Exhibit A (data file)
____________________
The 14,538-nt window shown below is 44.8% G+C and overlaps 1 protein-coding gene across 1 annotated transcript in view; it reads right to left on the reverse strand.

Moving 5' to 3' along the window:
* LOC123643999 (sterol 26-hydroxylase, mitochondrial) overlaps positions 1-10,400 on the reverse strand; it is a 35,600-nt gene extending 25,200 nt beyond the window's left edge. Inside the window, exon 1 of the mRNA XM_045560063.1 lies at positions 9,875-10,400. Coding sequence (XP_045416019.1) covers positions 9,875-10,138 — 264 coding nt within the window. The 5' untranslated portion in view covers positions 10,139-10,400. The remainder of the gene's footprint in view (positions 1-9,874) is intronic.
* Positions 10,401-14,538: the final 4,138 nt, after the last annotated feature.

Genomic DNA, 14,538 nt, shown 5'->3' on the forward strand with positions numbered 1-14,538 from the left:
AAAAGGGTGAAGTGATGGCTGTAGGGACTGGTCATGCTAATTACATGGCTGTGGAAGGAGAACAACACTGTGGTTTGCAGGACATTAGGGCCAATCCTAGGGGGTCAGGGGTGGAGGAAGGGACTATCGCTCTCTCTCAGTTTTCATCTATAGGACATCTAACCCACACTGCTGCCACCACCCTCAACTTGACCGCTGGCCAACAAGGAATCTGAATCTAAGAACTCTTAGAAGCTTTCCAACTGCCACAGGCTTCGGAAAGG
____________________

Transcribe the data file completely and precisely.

The 14,538-nt window shown below is 44.8% G+C and overlaps 1 protein-coding gene across 1 annotated transcript in view; it reads right to left on the reverse strand.

Moving 5' to 3' along the window:
* LOC123643999 (sterol 26-hydroxylase, mitochondrial) overlaps positions 1-10,400 on the reverse strand; it is a 35,600-nt gene extending 25,200 nt beyond the window's left edge. Inside the window, exon 1 of the mRNA XM_045560063.1 lies at positions 9,875-10,400. Coding sequence (XP_045416019.1) covers positions 9,875-10,138 — 264 coding nt within the window. The 5' untranslated portion in view covers positions 10,139-10,400. The remainder of the gene's footprint in view (positions 1-9,874) is intronic.
* Positions 10,401-14,538: the final 4,138 nt, after the last annotated feature.

Genomic DNA, 14,538 nt, shown 5'->3' on the forward strand with positions numbered 1-14,538 from the left:
AAAAGGGTGAAGTGATGGCTGTAGGGACTGGTCATGCTAATTACATGGCTGTGGAAGGAGAACAACACTGTGGTTTGCAGGACATTAGGGCCAATCCTAGGGGGTCAGGGGTGGAGGAAGGGACTATCGCTCTCTCTCAGTTTTCATCTATAGGACATCTAACCCACACTGCTGCCACCACCCTCAACTTGACCGCTGGCCAACAAGGAATCTGAATCTAAGAACTCTTAGAAGCTTTCCAACTGCCACAGGCTTCGGAAAGG